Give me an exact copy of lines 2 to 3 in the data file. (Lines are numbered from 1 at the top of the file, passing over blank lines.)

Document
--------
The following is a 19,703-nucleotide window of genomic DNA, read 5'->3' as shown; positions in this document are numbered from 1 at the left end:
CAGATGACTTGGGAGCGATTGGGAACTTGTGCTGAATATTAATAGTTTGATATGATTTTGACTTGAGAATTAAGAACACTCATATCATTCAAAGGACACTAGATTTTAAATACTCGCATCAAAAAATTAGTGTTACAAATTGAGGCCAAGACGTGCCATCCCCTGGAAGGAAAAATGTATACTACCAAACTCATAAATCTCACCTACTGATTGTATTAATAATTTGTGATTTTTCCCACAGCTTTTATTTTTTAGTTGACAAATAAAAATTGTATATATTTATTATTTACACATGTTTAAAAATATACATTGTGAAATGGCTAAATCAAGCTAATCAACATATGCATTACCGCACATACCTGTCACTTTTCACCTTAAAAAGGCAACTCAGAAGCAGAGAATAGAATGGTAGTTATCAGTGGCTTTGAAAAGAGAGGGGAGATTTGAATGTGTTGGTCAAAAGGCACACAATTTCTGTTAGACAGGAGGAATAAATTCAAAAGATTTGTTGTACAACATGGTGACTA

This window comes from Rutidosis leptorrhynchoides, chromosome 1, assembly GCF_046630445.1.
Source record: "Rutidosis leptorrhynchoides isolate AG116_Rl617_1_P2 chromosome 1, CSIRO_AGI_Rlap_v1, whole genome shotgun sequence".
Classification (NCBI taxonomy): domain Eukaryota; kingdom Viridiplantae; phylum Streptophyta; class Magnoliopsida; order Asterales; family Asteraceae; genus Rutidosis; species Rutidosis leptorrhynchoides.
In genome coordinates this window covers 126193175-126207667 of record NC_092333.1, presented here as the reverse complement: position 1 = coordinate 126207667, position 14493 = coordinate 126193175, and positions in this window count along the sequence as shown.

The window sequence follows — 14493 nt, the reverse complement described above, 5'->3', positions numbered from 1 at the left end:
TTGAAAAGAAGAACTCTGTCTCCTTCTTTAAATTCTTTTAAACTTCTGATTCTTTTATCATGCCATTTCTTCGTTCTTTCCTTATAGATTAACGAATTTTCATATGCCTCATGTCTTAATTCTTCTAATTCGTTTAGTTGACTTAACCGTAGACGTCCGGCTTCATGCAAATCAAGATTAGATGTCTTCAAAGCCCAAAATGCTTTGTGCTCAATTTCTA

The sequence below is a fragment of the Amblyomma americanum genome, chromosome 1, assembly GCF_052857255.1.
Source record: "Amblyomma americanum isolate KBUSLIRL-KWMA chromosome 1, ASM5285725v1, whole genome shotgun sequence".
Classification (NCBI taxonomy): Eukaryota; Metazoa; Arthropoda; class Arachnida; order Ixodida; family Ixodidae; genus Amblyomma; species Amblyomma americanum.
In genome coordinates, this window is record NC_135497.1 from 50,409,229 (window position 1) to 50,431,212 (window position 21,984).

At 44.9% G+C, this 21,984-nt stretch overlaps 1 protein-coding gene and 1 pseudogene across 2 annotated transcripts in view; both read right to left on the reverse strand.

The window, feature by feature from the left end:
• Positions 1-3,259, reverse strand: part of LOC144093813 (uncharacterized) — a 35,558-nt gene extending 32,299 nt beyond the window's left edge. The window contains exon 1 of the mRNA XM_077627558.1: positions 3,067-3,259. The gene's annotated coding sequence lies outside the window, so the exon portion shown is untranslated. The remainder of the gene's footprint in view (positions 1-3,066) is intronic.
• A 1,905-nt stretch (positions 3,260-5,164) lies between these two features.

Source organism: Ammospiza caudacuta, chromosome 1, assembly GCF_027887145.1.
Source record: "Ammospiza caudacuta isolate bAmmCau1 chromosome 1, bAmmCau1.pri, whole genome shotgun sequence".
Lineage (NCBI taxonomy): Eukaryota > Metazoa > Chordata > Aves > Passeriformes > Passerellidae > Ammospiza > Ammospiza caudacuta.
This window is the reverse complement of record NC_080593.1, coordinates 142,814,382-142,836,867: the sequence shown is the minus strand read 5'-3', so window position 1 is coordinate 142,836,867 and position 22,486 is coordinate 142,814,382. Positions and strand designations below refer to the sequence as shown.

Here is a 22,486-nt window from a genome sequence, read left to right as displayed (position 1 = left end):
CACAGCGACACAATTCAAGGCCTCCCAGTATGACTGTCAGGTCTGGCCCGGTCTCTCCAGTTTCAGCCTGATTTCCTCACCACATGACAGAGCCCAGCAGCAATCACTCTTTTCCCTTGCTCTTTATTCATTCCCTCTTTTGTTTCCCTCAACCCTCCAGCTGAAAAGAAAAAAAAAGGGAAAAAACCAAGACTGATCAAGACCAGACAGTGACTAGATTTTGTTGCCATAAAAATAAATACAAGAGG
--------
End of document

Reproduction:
CAGATGACTTGGGAGCGATTGGGAACTTGTGCTGAATATTAATAGTTTGATATGATTTTGACTTGAGAATTAAGAACACTCATATCATTCAAAGGACACTAGATTTTAAATACTCGCATCAAAAAATTAGTGTTACAAATTGAGGCCAAGACGTGCCATCCCCTGGAAGGAAAAATGTATACTACCAAACTCATAAATCTCACCTACTGATTGTATTAATAATTTGTGATTTTTCCCACAGCTTTTATTTTTTAGTTGACAAATAAAAATTGTATATATTTATTATTTACACATGTTTAAAAATATACATTGTGAAATGGCTAAATCAAGCTAATCAACATATGCATTACCGCACATACCTGTCACTTTTCACCTTAAAAAGGCAACTCAGAAGCAGAGAATAGAATGGTAGTTATCAGTGGCTTTGAAAAGAGAGGGGAGATTTGAATGTGTTGGTCAAAAGGCACACAATTTCTGTTAGACAGGAGGAATAAATTCAAAAGATTTGTTGTACAACATGGTGACTA

This window comes from Rutidosis leptorrhynchoides, chromosome 1, assembly GCF_046630445.1.